The concept of a free press release distribution service is a real head scratcher to most PR professionals because it removes “reaching the media” from the equation. Free press release websites are recommended by SEO professionals, webmasters and business owners for one reason: to get one-way links and traffic. A note of caution: the one-way links to your site are from a deep-linked page on the free press release website — not the homepage.
Most of these newly created pages are cluttered with ads and have no PageRank. Traffic is also misleading. Many of these free press release services have heavily streamed RSS feeds that are constantly pulling press releases. Just because a press release has been streamed, it doesn’t mean it has been read. Most of these press release “hits” are not end-users but an RSS reader constantly updating its feed. I access my Google Reader every day but I only get to browse the latest 40 or so headlines. Several hundred headlines buried beneath my latest headlines, which have been streamed, will never get read but count as a “hit.”
Free press release sites are also coveted for free traffic. The average free press release produces less than 100 visitors to your website, which is not bad — until you realize most of this traffic isn’t a potential customer but a website owner looking at his own press release and sampling other press releases on the website. I realize that any traffic and any resulting sales is a real perk, but I also realize that more than 99 percent of all free press releases will yield no real traffic, no leads, no sales, and phantom “hits” from RSS feeds.
For details on the pitfalls of free press release websites visit: Free Press Release Websites Are Expensive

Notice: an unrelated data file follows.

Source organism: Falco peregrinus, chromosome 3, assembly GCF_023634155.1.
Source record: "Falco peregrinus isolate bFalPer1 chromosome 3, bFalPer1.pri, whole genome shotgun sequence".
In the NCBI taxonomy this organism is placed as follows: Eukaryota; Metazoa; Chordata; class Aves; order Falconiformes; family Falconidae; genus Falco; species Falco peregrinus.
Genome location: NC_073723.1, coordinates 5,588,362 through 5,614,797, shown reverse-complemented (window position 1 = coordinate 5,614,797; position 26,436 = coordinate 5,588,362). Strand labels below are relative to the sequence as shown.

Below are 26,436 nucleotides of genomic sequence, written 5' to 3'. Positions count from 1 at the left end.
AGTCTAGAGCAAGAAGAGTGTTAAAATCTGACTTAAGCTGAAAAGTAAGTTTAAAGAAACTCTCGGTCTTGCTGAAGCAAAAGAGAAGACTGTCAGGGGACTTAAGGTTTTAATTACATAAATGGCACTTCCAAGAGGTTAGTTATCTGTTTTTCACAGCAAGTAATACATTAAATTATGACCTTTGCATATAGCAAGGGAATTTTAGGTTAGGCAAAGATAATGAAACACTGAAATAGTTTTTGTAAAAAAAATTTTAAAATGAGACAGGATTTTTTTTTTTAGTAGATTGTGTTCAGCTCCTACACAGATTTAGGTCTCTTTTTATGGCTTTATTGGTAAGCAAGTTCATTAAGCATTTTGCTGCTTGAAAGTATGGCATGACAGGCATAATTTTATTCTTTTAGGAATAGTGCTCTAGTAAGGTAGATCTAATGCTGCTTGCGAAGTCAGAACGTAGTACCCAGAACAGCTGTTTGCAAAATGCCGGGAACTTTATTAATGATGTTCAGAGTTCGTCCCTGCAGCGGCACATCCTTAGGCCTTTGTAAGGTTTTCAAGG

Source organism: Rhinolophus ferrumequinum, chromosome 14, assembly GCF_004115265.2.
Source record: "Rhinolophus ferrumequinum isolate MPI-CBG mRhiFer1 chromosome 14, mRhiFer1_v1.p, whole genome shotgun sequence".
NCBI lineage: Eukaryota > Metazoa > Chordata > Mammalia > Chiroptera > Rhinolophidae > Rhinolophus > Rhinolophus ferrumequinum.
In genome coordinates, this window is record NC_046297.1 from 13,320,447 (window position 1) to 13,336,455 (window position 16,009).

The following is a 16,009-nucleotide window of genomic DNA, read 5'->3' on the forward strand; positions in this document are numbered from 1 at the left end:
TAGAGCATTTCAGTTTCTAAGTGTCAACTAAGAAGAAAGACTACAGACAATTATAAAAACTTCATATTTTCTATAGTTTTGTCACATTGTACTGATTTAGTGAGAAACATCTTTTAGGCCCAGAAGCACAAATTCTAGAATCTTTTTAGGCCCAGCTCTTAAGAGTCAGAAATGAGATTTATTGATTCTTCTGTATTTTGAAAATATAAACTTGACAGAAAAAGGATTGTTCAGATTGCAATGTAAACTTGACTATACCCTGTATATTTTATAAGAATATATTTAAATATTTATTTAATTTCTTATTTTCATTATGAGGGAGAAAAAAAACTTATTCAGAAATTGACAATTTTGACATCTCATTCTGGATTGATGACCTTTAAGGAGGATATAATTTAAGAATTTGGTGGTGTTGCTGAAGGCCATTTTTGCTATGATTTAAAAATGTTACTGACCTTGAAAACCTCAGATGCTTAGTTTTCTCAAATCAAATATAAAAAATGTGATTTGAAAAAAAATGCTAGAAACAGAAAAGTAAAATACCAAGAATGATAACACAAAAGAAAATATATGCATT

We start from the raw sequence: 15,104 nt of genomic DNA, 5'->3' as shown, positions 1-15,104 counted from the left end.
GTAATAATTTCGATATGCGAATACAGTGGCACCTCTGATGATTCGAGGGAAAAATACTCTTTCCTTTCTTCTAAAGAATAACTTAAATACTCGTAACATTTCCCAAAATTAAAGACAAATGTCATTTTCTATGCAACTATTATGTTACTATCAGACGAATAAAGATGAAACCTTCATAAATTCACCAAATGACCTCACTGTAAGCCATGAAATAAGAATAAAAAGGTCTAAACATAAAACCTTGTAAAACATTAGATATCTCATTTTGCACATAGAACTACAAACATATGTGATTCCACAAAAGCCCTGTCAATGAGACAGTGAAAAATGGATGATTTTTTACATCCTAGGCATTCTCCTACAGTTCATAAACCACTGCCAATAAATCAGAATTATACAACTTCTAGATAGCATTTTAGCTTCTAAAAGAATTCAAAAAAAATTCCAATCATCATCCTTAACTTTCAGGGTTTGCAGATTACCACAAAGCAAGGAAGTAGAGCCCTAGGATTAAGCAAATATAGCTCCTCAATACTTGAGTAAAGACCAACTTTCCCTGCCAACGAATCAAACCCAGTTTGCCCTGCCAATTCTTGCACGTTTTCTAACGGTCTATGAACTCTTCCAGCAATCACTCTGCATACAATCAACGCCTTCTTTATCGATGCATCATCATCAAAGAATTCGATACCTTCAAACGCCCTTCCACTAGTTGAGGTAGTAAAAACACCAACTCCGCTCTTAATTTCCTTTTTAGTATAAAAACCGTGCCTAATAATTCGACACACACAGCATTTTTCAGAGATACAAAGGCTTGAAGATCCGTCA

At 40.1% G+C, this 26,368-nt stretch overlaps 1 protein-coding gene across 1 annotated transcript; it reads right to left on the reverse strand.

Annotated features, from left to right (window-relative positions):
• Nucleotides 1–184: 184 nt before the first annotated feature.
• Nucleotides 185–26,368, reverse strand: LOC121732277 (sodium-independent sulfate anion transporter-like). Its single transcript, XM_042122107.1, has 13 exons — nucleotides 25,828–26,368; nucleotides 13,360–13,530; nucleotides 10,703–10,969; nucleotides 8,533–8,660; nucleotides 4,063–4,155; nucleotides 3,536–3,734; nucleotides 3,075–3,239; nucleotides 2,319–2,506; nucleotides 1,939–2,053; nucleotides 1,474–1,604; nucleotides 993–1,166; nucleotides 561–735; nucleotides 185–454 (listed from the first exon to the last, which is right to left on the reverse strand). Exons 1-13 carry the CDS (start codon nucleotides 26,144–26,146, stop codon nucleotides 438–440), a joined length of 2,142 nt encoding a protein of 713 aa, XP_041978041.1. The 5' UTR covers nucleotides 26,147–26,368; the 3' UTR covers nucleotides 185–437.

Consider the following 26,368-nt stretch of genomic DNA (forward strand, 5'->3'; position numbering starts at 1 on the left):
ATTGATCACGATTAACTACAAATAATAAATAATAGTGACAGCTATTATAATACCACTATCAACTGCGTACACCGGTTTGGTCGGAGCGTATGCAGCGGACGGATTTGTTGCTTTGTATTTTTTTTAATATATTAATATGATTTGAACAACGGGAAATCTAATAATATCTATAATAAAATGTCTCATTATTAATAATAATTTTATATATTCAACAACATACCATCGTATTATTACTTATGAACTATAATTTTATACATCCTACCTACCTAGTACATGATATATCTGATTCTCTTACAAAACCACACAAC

For a roundup of free press release websites, visit: Free Press Release Distribution Roundup
This article is written by Mickie Kennedy, founder of eReleases (https://www.ereleases.com), the online leader in affordable press release distribution. To subscribe to PR Fuel, visit: https://www.ereleases.com/prfuel/subscribe/.
i disagree with the overall tone. they help immensely in first-page rankings for 2-3 days and when used creatively, can provide really powerful results.
nick in claremont, ca
1) Show me the evidence of this. I have never seen a site jump to first-page search rankings based on a press release for any meaningful period of time — if at all.
2) When has 2-3 days ever been anything more than a short-term tactic? If 2-3 days of results is your benchmark, I overwhelming second my cautions, my concerns, and my tone.
have to laugh whenever I see “WTF.”
There was a funny line in a recent episode of “Modern Family” where the
“hip” dad explains the meanings of terms used in texting. He thinks WTF
stands for “Why The Face?”
😀 😀 😀 😀 😀 😀 😀
Thanks for your newsletter. I always read it and always benefit.
Maggie Jensen, APR
Media Relations Consultant
Securian Financial Group, Inc.
I disagree with your assertion that free press release sites are generally bad. There are bad ones and there are good ones. Whether or not it is a good idea depends upon the users goals and budget.
It’s always wise to select the right distribution channels and write quality press releases. It’s better to get it checked off by a professional by paying abit extra to get all the bonus ticks.
It’s definately a great idea to boost abit of traffic to your site, but you can always get over 1000 if done properly.
The Marketing Manager
Properly optimizing your pages to make them “search engine friendly” can greatly increase your search engine rankings, traffic levels, and potential earnings from your website.